"Isn't America a great country?" The speaker's name was Larry, and he was puffing on a cigar as he addressed his rhetorical question to the crowd of nearly 1,000 fellow cigar lovers walking the few blocks from a rally at Washington, D.C.'s Lafayette Park to the Big Smoke at the J.W. Marriott Hotel.
People began assembling for the March 1 rally, across from the White House, shortly after 4 p.m. After a cool day of low clouds and drizzle, the sun broke through and the sky cleared as the crowd grew from a few cigar devotees to nearly a thousand. Streaming from government office buildings and hotels, they gathered in the center of the park around the statue of General Lafayette. They came from all over the United States and from at least a dozen foreign countries. "This is the place tzo be," said Matthew Green of Pittsburgh. "Today, this is the center of the universe for cigar smokers."
The rally was organized by Cigar Aficionado magazine, and its editor and publisher, Marvin R. Shanken. The invitation was simple: Come, smoke a cigar in front of the White House, and show the world that cigar smokers are responsible citizens. As the crowd pressed against him and television crews filmed the gathering, Shanken said, "We are not here representing ourselves; we are representing all cigar lovers around our country who could not be here in person. We are expressing our great appreciation for fine cigars and letting the world know that cigar aficionados are not second-class citizens. We have rights, too."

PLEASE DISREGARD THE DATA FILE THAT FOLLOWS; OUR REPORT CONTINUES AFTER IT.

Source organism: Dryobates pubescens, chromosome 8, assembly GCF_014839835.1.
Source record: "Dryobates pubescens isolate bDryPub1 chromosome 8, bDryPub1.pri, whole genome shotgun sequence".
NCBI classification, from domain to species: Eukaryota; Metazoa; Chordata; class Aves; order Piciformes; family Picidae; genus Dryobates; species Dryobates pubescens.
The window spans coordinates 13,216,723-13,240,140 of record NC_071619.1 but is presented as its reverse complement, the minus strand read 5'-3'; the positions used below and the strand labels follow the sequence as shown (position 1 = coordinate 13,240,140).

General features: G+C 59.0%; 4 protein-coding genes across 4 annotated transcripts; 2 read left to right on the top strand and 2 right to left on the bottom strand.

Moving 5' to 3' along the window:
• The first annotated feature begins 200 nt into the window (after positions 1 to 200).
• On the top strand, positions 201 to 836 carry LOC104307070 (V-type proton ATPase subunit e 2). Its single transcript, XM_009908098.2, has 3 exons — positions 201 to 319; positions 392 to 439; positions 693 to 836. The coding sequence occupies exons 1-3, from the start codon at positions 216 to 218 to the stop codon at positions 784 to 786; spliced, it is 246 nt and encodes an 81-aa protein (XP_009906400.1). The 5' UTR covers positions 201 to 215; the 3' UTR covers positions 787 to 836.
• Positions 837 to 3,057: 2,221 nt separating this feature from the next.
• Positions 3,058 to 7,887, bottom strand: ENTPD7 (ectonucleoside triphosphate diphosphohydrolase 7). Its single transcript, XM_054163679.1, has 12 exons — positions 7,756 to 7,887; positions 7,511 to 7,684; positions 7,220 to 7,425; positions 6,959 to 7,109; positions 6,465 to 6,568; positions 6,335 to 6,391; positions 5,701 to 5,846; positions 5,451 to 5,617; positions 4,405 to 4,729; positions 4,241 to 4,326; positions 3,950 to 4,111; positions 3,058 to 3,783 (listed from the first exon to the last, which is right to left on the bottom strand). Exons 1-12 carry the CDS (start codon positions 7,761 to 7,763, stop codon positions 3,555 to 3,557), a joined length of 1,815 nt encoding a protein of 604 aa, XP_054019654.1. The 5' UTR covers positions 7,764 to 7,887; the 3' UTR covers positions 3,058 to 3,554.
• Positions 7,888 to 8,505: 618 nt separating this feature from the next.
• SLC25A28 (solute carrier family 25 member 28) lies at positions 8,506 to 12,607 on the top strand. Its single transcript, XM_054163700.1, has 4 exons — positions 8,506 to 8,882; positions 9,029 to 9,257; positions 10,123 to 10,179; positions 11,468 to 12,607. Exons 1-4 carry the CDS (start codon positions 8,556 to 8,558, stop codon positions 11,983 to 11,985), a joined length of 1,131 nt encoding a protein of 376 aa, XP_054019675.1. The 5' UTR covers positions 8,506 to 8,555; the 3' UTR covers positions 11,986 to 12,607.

Actor Joe Pantoliano flew in for the rally from California after asking the producer of his current film to release him for a couple of days. "I promised to be back at 7 tomorrow morning. My flight is at 8 o'clock tonight. I came here for the freedom of smoke," he said, breaking suddenly into street talk, "to say to the world, man, that smokin' a cigar don't hurt nobody."
Not only doesn't it hurt anybody, but the faces in the crowd showed something much more indicative of what cigars do for the human spirit: They cause bliss. There were smiles, laughter and quiet conversation as cigars were lit and smoked. Said Doug Hill of Richmond, Virginia: "They say you can smell the smoke for blocks down Constitution Avenue."
Wayne Smith, a leading expert on Cuba at the Center for International Policy and Johns Hopkins University, stood to the side, appraising the crowd. "Look around you. People want to smoke in peace and tranquillity. They aren't molesting anyone, they aren't bothering anyone. They are just smoking a cigar in peace," he said. "You can't do that in two minutes; it takes time. What more could you ask for?"
Bradford Reynolds and Wendell Wilson, two friends from Washington, D.C., were serious about their attendance. "I've been a cigar smoker for 20 years," said Reynolds. "This is a rare opportunity to find a time and place for intercourse with one's own ilk, from all walks of life."
Sam Almeddine, who attended with his cigar-smoking female friend, Heddy Carr, said, "I associate the cigar with everything good that happens to me. This is such a great event." Vince Lonero was nearly giddy with excitement. "I missed the counterculture in the 1960s," he said, "but I'm completely satisfied now. This is the counterculture of the '90s."
The rally represented more than just a symbol of cultural protest. It was a declaration of freedom, a public pronouncement on the pleasures that accompany the enjoyment of a good smoke. The cigar-smoking multitude stopped traffic at every corner between Lafayette Park and the J.W. Marriott Hotel. For once, cigar lovers proudly displayed their favorite pastime, peacefully marching through the streets of Washington. There were no disruptions, no rude protests, no angry displays. It was merely a peaceful celebration of what a great cigar is all about.
"This is a historic moment," said Shanken. No one disagreed.